Navendu's Story

Navendu Sarkar looks like a happy-go-lucky youngster who is following his passion. A precursory look at his profile on LinkedIn tells the following about him:

An experienced visual and creative thinker with unique and innovative ideas for top class Events, Exhibitions, Road-shows, Mall Promotions, and Product Launch Promotions. I have the ability to work on a project from inception to completion, discussion with clients and subject matter experts, I am responsible for creating unique ideas and make them alive.

About a year ago, Navendu was approached about a freelancing project by a gentleman (we will call him that in spite of him not being one) named Sanjay Rawat. Sanjay Rawat is purportedly the owner of Kaasmo Expovision Pvt. Ltd. A google search takes us to their website with high-resolution shots of various exhibition booths and stalls. 

Screenshot of Kaasmo Expovision website

The website looks professional and anyone wanting a display booth in an exposition or an exhibition would possibly pick up the phone and speak to them. Yet, this credible-looking company turned out to be anything but credible.

The Fraud that Navendu had to endure

After contracting with Navendu for Rs.20,000 and obtaining his services, Navendu was not paid a single penny. After multiple follow-ups and waiting more than a year, Navendu took to LinkedIn where he bared the fraud that was perpetrated on him. Sanjay Rawat availed of Navendu's freelance Art Direction services and left him high and dry. He never paid him and turned out to be a fraud. So much so that Navendu has posted a picture of Sanjay on the LinkedIn Post.

Image of Sanjay Rawat -for Fraud Story 8A Vouch blog

What is telling are the comments below the post. A comment by one Raj Dahia, Director of MakeMyStall reads that Sanjay promised him a car and 4-5 years later, that promise has not been kept.

Navendu goes on to outline how working on freelance projects means sacrificing one's good times with friends and bemoans that there is no way to prevent the mockery that folks like Sanjay have made out of freelancing.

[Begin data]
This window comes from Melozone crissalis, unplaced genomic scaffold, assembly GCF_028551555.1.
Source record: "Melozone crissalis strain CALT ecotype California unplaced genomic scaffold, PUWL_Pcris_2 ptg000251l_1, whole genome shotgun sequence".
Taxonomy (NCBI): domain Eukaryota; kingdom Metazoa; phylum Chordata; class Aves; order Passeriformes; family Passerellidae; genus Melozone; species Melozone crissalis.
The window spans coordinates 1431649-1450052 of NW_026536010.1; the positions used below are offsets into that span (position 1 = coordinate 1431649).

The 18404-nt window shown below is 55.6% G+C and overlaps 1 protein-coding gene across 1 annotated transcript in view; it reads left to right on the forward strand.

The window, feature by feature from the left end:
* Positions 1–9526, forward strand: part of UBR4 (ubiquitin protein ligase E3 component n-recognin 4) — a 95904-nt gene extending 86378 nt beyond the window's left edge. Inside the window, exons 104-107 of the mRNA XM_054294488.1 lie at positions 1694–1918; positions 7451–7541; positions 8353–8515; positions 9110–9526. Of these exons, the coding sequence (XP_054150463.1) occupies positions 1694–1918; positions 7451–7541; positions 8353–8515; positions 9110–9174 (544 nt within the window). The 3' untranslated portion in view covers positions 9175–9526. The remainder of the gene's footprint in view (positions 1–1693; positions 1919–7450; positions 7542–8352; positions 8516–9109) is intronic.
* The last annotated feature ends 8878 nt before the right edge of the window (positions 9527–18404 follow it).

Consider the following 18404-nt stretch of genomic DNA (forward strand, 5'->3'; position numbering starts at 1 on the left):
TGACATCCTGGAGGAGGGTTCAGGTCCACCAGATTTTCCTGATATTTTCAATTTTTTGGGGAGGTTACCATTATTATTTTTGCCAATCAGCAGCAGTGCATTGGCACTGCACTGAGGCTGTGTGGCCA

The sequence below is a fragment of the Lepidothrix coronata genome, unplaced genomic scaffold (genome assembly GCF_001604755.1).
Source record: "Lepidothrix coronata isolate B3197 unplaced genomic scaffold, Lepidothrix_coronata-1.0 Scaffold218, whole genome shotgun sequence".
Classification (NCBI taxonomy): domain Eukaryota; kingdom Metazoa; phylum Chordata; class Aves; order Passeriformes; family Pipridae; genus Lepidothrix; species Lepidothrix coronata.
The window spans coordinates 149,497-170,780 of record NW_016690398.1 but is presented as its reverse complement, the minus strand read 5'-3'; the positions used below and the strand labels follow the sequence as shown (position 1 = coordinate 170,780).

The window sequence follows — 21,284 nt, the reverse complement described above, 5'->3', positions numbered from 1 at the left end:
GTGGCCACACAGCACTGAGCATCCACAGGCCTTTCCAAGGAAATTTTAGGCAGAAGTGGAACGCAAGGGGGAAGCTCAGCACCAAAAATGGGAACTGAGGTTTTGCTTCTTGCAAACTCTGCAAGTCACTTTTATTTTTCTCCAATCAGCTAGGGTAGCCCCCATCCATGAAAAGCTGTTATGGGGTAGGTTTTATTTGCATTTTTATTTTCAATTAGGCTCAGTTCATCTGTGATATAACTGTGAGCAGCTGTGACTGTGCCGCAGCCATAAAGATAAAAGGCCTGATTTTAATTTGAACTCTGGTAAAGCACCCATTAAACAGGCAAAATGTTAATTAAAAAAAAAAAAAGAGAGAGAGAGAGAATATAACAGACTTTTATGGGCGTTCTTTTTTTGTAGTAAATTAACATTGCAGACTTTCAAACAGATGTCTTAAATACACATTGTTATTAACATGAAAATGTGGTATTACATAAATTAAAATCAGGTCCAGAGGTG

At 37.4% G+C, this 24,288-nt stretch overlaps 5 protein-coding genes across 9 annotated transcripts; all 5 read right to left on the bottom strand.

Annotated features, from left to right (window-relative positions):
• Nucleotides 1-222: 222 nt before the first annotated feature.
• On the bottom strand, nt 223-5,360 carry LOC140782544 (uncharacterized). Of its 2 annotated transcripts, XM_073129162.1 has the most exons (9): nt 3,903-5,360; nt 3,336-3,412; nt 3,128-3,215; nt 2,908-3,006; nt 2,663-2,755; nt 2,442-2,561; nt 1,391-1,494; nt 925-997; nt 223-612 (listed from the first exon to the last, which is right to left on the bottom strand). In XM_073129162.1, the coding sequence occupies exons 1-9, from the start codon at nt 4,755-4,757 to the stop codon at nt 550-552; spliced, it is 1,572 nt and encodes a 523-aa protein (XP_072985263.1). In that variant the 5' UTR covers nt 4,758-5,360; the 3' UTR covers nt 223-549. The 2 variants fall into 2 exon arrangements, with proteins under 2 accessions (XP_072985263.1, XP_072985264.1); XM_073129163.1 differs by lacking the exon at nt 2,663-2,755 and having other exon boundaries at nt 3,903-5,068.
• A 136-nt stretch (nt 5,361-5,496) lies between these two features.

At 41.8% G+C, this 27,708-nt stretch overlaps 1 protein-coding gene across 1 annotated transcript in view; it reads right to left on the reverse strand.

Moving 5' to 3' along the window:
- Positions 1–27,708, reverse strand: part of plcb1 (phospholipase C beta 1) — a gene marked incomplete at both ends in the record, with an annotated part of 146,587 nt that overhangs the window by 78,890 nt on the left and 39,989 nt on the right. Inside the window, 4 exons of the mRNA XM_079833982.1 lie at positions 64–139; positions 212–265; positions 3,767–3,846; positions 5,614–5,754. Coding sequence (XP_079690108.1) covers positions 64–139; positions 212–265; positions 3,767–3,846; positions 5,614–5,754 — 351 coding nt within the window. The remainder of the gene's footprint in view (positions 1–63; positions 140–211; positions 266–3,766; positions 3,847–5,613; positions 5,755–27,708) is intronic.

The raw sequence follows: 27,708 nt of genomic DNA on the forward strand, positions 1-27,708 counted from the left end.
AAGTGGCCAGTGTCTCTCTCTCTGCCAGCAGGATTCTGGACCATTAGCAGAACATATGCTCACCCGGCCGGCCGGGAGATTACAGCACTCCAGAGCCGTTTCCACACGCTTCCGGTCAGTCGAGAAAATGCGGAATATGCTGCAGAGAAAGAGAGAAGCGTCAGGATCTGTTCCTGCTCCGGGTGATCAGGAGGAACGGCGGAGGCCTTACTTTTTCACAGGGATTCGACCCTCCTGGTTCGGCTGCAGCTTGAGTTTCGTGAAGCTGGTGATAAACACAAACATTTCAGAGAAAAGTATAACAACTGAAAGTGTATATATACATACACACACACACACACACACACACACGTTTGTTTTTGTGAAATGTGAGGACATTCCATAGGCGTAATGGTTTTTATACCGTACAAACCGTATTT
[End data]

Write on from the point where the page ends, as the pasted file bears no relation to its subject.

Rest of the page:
Navendu's post closes with this question: 

What do you think can be done in such cases, when the person who is supposed to pay you takes you for granted?

When Navendu posted this about a year ago and when Navendu originally delivered these services in 2019, Vouch was still in the idea stages. Today, Vouch is a reality. Vouch helps prevent payment fraud and freelancing frauds like these. We wish Vouch existed back then to help someone like Navendu not lose the fruits of their hard labor.

How to prevent payment fraud?

Freelancing if done as moonlighting comes at a certain cost which Navendu has outlined. Prevention is better than cure. Freelancers should take the following precautions when taking up freelancing work:

1. Establish the veracity or trustworthiness of such clients

2. Carry out digital due diligence to check for past history

3. Always insist on an advance of some form and collect payments progressively based on work delivered

4. Have some sort of hold to ensure money is paid when goods or service is delivered

It can be daunting to do all of the above as an individual. This is why it is always better to use a system or a platform such as Vouch. Vouch does the job of holding the money till the client and the provider have completed the transaction to mutual satisfaction. 


Follow this for all freelancer payments: When in doubt, use Vouch!

This is Fraud Story #8. Check back here for more fraud chronicles and scams that you can protect yourself from.

Vouch home screen for freelance payment problems

Safety is not just about protecting your credit or debit card number. It's about having control of your money till you've delivered the product or service you contracted to!


Note: This is a good-faith initiative to educate the world about how to avoid frauds like these. Do you have a fraud that you would like to report? Please write to us at